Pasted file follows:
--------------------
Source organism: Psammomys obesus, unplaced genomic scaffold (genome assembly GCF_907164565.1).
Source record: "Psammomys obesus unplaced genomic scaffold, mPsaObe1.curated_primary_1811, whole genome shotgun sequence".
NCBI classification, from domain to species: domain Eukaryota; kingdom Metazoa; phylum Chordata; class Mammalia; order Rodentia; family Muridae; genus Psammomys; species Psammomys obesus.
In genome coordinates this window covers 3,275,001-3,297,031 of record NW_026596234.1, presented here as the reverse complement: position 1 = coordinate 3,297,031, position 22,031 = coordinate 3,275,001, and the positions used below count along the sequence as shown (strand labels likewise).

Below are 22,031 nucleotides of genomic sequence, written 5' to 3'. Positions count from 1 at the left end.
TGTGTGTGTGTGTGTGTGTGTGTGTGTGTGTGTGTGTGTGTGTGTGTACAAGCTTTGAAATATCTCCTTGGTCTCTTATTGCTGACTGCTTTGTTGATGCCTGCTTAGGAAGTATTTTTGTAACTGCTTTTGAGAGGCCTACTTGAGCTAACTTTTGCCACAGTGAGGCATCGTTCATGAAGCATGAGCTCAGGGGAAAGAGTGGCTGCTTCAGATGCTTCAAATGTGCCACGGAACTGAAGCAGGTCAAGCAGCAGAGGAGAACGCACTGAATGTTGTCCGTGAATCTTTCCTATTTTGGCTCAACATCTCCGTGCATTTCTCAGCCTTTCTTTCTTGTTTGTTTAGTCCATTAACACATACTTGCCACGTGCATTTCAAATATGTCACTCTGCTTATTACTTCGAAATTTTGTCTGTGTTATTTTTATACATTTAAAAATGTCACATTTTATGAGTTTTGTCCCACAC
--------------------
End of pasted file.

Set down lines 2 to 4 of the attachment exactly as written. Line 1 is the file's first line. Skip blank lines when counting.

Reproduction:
Source record: "Psammomys obesus unplaced genomic scaffold, mPsaObe1.curated_primary_1811, whole genome shotgun sequence".
NCBI classification, from domain to species: domain Eukaryota; kingdom Metazoa; phylum Chordata; class Mammalia; order Rodentia; family Muridae; genus Psammomys; species Psammomys obesus.
In genome coordinates this window covers 3,275,001-3,297,031 of record NW_026596234.1, presented here as the reverse complement: position 1 = coordinate 3,297,031, position 22,031 = coordinate 3,275,001, and the positions used below count along the sequence as shown (strand labels likewise).